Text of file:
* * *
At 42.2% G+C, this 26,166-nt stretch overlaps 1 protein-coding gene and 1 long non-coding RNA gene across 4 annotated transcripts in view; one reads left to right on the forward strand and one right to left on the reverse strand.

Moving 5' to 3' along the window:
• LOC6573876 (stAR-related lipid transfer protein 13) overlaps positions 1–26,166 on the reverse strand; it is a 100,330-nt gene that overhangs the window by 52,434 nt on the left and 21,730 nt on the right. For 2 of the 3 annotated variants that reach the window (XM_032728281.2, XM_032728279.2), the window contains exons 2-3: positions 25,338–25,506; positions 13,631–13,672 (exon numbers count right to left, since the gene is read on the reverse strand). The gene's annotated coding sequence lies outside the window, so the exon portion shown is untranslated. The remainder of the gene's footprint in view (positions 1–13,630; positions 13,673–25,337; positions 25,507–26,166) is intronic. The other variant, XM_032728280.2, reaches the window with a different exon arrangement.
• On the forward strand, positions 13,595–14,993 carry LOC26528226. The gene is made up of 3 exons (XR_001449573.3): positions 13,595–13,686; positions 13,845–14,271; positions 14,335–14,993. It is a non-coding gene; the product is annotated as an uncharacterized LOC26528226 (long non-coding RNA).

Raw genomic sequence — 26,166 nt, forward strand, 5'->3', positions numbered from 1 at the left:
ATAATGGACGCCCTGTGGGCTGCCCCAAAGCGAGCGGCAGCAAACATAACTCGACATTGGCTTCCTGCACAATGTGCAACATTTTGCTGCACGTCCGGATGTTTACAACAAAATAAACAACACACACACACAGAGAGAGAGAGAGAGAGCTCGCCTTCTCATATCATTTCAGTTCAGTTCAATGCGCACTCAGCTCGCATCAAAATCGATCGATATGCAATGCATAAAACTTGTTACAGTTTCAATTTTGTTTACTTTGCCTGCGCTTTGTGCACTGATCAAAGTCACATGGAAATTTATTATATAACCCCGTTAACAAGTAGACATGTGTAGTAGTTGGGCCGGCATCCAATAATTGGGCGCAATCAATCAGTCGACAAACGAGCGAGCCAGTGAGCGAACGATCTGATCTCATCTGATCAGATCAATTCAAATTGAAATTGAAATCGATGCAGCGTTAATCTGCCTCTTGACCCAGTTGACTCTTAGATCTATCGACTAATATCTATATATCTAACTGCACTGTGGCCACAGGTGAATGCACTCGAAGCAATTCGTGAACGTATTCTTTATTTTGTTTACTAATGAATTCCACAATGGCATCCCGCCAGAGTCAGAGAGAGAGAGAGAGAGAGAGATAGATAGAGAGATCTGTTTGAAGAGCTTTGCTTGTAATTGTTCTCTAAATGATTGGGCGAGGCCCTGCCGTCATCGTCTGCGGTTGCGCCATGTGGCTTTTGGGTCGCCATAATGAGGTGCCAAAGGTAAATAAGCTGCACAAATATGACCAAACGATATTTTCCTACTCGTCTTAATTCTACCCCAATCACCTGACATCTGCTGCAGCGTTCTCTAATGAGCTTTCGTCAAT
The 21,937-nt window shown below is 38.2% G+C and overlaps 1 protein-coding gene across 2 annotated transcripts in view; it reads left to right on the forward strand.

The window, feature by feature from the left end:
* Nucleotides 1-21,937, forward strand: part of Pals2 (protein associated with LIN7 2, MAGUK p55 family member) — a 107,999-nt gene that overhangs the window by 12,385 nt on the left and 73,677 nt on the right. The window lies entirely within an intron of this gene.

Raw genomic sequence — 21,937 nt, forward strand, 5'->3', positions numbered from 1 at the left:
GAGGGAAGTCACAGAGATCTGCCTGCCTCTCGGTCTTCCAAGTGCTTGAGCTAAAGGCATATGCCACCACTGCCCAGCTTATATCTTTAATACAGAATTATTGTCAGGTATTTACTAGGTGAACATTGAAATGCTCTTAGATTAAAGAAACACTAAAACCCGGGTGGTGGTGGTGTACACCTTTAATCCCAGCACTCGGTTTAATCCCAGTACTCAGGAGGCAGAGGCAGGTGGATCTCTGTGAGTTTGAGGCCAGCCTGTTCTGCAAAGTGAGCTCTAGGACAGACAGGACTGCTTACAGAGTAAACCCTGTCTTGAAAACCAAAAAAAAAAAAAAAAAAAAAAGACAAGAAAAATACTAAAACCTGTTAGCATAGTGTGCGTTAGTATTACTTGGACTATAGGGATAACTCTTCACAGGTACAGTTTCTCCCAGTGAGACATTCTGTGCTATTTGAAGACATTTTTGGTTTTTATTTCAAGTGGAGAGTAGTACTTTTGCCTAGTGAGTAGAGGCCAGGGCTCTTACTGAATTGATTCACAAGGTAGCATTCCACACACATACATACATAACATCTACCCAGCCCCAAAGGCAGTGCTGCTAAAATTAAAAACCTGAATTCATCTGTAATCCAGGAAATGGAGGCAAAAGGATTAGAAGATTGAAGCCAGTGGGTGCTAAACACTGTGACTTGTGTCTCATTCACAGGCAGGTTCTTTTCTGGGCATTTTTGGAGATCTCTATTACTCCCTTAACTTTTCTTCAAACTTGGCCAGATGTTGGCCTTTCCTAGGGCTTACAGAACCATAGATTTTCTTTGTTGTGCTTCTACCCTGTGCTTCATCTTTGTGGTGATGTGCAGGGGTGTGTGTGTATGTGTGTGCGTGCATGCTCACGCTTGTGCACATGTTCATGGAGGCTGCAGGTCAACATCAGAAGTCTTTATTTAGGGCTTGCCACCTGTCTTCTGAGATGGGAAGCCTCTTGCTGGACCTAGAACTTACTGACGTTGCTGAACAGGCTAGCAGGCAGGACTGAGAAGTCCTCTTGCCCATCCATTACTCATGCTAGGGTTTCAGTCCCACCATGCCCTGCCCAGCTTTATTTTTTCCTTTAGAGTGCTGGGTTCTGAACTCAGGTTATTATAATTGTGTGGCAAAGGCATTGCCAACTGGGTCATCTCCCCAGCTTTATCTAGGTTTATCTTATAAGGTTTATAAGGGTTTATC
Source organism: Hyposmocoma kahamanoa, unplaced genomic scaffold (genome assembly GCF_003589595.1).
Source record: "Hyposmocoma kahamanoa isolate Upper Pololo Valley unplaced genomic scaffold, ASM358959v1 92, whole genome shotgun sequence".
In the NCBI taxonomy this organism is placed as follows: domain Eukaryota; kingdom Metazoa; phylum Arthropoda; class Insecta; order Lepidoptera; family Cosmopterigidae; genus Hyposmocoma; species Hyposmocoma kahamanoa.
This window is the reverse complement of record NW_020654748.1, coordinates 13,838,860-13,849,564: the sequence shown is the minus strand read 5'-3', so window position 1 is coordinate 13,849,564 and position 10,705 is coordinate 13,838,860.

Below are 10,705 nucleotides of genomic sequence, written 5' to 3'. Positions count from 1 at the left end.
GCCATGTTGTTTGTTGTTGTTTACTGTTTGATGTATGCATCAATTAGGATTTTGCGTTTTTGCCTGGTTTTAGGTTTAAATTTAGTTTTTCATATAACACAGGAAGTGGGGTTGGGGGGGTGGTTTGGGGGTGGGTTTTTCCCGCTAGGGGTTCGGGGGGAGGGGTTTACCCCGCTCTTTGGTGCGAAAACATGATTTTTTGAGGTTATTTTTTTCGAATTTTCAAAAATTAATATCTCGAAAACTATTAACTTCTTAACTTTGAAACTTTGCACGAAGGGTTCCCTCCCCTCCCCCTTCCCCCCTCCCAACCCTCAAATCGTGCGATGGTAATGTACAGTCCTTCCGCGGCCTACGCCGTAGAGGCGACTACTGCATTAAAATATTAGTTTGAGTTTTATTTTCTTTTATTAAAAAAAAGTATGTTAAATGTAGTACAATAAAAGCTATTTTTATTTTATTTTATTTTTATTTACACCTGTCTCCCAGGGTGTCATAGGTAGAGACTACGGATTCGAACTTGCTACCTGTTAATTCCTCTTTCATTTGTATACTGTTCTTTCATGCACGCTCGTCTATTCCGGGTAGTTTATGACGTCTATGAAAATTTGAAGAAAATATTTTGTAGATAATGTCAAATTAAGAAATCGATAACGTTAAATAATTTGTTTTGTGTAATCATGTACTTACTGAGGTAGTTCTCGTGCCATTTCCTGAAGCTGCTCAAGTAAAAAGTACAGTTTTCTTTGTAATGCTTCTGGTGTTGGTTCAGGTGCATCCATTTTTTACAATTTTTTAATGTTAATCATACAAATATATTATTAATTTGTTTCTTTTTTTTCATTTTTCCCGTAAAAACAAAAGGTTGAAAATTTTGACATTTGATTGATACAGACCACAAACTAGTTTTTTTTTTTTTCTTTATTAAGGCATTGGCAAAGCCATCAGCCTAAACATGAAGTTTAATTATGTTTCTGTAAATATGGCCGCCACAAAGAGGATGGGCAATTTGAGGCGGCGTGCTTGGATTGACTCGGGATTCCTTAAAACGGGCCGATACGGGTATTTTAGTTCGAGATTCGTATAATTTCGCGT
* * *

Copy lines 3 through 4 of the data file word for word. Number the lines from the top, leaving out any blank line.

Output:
• LOC6573876 (stAR-related lipid transfer protein 13) overlaps positions 1–26,166 on the reverse strand; it is a 100,330-nt gene that overhangs the window by 52,434 nt on the left and 21,730 nt on the right. For 2 of the 3 annotated variants that reach the window (XM_032728281.2, XM_032728279.2), the window contains exons 2-3: positions 25,338–25,506; positions 13,631–13,672 (exon numbers count right to left, since the gene is read on the reverse strand). The gene's annotated coding sequence lies outside the window, so the exon portion shown is untranslated. The remainder of the gene's footprint in view (positions 1–13,630; positions 13,673–25,337; positions 25,507–26,166) is intronic. The other variant, XM_032728280.2, reaches the window with a different exon arrangement.
• On the forward strand, positions 13,595–14,993 carry LOC26528226. The gene is made up of 3 exons (XR_001449573.3): positions 13,595–13,686; positions 13,845–14,271; positions 14,335–14,993. It is a non-coding gene; the product is annotated as an uncharacterized LOC26528226 (long non-coding RNA).